Many people dream of a vacation in Paris, and I highly recommend it. If you learn a few words of French, that goes a long way towards building rapport with the locals, and they will be much friendlier (often even switching to English when you stumble). One fantastic monument that everyone visits is the Eiffel Tower (la Tour Eiffel, en Francais). But what you might not see in the travel guides is the recommendation to visit the Eiffel Tower at night.
First off, every so often (15 minutes?), the normally well-lit tower flashes with hundreds of strobe lights. This photo is handheld, hence the high ISO (and high ISO performs better on the Nikon D90 than on many other cameras):
The lines are shorter at night, so you probably won’t have to wait so long. See the official site link at the bottom of the article to double-check opening times before you go, to make sure you aren’t too late arriving. Here’s a view from the lower deck, where the first elevator stops. Interesting story: I recreated this from a picture I took in 1999 on my Canon EOS Rebel film camera. Sadly, I lost the negative of that photo and have only a print… so I decided to come as close as possible to the original photo with my Nikon D90. Mission accomplished!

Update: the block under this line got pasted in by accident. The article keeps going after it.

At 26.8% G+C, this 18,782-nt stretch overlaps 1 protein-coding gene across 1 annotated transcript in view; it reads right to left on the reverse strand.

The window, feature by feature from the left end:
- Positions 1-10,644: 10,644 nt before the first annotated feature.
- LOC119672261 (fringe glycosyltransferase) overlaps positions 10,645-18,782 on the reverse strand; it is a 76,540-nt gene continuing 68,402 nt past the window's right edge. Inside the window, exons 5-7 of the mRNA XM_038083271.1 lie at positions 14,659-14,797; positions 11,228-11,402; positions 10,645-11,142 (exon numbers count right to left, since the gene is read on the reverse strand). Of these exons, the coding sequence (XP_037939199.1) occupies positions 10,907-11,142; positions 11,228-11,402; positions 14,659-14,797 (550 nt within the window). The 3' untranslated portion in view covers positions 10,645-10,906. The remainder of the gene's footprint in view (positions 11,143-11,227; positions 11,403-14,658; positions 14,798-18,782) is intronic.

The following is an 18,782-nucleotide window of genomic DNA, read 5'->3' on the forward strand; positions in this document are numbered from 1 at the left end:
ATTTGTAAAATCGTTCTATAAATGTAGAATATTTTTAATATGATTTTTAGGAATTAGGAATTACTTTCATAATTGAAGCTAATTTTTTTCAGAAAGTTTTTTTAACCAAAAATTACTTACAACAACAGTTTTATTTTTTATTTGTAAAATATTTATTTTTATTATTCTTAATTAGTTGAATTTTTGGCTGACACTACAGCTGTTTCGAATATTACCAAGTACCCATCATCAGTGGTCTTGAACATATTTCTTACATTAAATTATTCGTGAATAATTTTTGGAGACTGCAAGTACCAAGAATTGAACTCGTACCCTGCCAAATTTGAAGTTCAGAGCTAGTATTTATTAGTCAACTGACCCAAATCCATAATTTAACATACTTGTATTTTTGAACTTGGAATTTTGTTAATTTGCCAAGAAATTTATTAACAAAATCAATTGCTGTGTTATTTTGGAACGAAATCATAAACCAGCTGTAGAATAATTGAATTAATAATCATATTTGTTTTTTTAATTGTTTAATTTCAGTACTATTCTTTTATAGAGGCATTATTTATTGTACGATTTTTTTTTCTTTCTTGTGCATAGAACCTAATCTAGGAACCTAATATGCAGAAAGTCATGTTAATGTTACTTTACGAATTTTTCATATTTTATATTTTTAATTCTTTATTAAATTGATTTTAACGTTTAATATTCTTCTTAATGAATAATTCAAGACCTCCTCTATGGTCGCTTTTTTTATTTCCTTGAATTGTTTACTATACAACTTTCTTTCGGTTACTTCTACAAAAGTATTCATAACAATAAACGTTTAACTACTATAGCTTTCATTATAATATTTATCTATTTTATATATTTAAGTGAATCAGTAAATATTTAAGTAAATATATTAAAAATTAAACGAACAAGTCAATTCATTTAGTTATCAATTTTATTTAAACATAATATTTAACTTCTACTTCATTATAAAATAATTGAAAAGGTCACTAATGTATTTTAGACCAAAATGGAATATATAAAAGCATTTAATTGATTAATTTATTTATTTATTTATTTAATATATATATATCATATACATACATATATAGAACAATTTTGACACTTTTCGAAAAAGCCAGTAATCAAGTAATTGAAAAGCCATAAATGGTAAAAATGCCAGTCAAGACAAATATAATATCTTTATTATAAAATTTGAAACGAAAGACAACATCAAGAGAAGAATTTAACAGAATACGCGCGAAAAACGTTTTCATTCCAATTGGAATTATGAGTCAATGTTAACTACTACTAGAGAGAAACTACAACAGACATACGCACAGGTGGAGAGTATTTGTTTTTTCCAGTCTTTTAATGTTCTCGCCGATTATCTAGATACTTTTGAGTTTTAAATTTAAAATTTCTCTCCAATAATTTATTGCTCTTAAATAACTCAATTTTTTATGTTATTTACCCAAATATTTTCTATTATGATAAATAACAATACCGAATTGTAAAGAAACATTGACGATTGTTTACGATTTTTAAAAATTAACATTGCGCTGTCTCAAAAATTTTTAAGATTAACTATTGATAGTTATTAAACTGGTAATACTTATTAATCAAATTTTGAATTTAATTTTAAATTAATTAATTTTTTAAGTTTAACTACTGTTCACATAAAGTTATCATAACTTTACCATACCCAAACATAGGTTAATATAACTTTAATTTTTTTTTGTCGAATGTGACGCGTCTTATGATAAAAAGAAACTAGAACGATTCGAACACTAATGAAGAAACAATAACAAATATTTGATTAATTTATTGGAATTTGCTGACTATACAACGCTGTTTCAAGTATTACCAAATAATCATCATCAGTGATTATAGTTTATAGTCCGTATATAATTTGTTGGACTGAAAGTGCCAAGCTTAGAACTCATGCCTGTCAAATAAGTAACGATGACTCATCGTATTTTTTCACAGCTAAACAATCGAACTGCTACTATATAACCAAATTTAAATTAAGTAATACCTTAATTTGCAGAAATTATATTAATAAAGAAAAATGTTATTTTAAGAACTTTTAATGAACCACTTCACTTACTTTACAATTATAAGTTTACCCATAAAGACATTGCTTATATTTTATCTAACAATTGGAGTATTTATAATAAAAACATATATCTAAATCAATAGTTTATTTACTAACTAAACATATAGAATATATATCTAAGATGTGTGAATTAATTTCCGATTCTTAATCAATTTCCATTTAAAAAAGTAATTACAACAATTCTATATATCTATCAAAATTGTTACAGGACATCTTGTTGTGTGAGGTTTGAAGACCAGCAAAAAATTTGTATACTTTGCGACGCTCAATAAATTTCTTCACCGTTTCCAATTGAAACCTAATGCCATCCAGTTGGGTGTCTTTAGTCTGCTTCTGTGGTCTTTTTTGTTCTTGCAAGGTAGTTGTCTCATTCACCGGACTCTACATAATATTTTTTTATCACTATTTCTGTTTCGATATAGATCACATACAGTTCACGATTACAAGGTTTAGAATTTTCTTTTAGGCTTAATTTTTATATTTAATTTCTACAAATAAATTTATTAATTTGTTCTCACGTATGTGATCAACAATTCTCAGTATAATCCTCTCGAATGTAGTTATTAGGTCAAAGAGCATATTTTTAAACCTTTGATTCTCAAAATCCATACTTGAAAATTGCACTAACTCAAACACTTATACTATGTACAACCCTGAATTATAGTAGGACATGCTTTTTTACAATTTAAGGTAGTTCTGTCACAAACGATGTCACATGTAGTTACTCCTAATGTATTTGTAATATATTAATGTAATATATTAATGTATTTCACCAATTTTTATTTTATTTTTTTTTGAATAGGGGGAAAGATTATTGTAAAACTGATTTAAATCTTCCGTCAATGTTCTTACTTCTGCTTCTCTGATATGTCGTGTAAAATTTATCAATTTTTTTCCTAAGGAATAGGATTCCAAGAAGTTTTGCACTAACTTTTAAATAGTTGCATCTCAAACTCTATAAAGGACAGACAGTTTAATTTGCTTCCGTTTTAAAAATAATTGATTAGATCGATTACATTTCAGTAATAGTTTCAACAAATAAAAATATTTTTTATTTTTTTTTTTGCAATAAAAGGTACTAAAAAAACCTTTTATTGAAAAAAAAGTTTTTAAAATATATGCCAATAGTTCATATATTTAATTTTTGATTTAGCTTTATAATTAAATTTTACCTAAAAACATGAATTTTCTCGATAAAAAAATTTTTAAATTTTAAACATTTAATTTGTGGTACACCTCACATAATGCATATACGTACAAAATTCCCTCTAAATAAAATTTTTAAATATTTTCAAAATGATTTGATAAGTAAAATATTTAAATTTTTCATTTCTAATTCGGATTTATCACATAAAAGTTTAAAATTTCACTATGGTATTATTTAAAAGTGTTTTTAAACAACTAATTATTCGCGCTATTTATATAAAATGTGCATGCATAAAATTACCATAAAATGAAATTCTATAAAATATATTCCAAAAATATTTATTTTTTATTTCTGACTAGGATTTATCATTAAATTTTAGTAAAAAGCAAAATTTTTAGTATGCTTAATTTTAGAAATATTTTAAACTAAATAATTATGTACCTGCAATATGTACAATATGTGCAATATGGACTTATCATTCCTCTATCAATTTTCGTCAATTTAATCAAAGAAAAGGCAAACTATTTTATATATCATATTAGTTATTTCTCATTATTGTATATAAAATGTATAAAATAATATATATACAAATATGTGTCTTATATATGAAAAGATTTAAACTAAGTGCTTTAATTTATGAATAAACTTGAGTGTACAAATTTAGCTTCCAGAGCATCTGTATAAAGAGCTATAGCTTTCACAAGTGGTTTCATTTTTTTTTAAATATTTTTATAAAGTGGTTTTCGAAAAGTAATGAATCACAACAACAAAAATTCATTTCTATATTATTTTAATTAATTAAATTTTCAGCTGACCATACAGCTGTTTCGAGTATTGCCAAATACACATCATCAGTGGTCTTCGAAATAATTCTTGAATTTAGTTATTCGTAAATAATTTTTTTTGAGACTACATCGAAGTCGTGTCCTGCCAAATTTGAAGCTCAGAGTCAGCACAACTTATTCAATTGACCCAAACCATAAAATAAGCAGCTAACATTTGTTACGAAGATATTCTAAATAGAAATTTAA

Next up is a view along the Seine from the upper deck. Here I used a very long shutter speed to get the trails of car headlights. In order to avoid overexposure, I set a high f/stop.
The final shot is another favorite, recreating another shot I did long ago with my film camera. This was also a long exposure, though not as long as the river shot.
You might ask how I kept the camera so still. I don’t know how a normal tripod would do at the Eiffel Tower — there are a lot of people walking around vibrating the floor, and there isn’t much space. So I used a mini-tripod grip which I bought with that Canon Rebel long ago. There is a small wooden plank running all the way around the viewing balconies where you can set a mini-tripod. Just aim the lens between the spaces in the security fencing.
If you have a remote trigger for the camera, or use a short timer, you’ll avoid camera shake caused by your finger on the shutter. After taking each shot, view it on the camera’s LCD and zoom in on a distant point of light to make sure it’s really a tiny circle. If it’s a line or squiggle, that means there were vibrations from the tower or from you; delete and re-shoot. I did this many times.
In case you do visit the Eiffel Tower at night, I’d be interested to see your shots! Have a good trip, and happy shooting!
Official site: Eiffel Tower
Link to buy the D90 on Amazon (help a freelance writer make a few bucks):
Nikon D90 DX 12.3MP Digital SLR Camera with 18-105mm f/3.5-5.6G ED AF-S VR DX Nikkor Zoom Lens